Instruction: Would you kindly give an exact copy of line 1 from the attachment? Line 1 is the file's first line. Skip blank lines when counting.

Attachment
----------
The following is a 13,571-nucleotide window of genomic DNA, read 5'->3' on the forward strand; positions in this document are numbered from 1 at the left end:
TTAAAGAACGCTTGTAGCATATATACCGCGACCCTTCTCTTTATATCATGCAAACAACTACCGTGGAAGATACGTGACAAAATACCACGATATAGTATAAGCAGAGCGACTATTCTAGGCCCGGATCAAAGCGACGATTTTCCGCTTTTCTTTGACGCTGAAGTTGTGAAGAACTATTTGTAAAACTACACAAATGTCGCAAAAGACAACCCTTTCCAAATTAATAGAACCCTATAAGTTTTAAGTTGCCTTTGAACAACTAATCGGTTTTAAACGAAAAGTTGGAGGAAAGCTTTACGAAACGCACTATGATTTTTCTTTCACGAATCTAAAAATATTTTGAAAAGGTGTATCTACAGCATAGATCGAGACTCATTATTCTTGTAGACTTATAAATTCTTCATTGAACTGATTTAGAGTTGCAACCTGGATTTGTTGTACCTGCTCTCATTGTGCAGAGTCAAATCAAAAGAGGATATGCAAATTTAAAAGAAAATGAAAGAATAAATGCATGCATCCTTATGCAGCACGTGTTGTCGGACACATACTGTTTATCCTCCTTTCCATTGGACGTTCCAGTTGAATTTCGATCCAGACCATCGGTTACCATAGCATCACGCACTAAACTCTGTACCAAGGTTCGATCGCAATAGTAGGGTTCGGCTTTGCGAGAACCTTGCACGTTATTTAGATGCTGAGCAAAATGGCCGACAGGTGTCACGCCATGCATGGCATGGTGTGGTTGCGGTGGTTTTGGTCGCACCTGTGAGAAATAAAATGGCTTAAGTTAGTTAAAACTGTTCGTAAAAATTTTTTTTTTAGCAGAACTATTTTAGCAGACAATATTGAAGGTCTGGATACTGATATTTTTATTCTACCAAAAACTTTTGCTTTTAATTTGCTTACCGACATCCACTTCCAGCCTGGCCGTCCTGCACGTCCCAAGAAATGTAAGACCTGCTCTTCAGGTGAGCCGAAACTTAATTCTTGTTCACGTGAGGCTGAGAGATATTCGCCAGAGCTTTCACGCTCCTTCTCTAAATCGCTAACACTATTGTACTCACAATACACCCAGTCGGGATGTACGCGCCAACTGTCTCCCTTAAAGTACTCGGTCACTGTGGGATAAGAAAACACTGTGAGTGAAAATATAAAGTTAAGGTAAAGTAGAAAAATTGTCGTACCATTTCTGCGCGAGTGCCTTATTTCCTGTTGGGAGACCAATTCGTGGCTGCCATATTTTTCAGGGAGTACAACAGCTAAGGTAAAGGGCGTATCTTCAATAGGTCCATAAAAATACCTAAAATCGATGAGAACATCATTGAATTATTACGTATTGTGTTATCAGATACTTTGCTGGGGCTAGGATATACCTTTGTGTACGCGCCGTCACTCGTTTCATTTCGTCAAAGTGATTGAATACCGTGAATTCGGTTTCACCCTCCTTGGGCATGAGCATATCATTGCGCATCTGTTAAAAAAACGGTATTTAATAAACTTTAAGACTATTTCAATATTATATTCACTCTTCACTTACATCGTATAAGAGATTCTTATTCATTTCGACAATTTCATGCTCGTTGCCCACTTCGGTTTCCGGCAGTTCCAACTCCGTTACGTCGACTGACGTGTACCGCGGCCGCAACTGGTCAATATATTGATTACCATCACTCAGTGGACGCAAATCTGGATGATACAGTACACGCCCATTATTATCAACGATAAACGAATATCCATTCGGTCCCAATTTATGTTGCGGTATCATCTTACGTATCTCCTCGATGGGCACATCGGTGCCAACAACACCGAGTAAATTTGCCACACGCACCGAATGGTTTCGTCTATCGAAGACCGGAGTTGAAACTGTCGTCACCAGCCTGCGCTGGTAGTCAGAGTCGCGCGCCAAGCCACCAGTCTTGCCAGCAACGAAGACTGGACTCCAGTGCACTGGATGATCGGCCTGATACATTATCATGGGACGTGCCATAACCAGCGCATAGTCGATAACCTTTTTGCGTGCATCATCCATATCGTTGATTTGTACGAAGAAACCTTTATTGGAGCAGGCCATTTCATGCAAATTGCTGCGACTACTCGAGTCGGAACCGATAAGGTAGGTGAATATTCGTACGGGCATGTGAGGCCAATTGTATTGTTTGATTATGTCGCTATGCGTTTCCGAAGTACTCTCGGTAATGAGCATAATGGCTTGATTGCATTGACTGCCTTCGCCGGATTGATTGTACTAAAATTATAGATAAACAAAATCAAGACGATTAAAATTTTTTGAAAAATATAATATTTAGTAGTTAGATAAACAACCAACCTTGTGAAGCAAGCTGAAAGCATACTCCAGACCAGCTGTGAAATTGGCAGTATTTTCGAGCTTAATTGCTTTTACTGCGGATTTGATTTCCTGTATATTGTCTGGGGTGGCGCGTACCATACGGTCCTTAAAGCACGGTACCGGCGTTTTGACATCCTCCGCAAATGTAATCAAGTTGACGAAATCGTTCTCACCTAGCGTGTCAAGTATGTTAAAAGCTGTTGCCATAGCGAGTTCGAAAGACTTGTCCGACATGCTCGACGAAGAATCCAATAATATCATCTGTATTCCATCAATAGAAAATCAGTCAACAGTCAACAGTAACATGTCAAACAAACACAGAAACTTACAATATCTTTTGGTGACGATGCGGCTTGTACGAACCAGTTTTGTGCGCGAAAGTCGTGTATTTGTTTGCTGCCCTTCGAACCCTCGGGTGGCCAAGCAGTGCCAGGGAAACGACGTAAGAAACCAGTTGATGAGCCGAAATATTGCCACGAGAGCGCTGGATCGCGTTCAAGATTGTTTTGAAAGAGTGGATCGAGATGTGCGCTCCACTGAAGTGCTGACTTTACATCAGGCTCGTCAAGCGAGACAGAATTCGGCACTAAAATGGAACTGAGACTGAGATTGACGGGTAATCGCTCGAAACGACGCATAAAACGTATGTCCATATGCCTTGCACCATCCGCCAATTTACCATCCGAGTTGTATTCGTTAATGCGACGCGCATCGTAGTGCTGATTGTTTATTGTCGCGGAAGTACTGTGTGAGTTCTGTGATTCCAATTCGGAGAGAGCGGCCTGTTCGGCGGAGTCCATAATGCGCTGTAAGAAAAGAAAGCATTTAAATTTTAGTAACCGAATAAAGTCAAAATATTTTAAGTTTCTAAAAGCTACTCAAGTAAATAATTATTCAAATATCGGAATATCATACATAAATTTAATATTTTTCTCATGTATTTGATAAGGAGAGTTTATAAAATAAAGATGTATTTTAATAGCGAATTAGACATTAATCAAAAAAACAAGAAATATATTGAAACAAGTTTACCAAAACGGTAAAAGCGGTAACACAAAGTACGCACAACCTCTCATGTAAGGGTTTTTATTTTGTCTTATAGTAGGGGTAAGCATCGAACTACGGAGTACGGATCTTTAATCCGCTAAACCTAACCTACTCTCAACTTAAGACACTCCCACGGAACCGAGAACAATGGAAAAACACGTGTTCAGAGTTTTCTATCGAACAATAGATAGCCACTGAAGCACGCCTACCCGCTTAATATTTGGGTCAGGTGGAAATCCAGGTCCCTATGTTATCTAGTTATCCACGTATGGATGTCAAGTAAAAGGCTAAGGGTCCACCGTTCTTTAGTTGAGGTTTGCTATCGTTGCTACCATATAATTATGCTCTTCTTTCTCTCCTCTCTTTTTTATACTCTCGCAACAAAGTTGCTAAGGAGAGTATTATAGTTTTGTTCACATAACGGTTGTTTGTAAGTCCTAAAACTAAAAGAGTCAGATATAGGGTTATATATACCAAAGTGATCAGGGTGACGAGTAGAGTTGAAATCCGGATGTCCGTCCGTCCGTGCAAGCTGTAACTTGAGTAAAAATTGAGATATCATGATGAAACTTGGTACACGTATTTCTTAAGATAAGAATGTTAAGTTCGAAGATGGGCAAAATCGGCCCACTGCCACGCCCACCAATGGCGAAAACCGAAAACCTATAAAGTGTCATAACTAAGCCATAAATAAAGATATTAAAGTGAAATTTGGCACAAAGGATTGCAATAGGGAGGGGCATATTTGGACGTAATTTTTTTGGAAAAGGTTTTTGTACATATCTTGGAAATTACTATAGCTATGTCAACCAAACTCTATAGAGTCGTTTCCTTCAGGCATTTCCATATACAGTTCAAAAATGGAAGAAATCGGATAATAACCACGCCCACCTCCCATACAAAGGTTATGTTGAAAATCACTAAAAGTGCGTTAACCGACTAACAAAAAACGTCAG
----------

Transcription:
The following is a 13,571-nucleotide window of genomic DNA, read 5'->3' on the forward strand; positions in this document are numbered from 1 at the left end: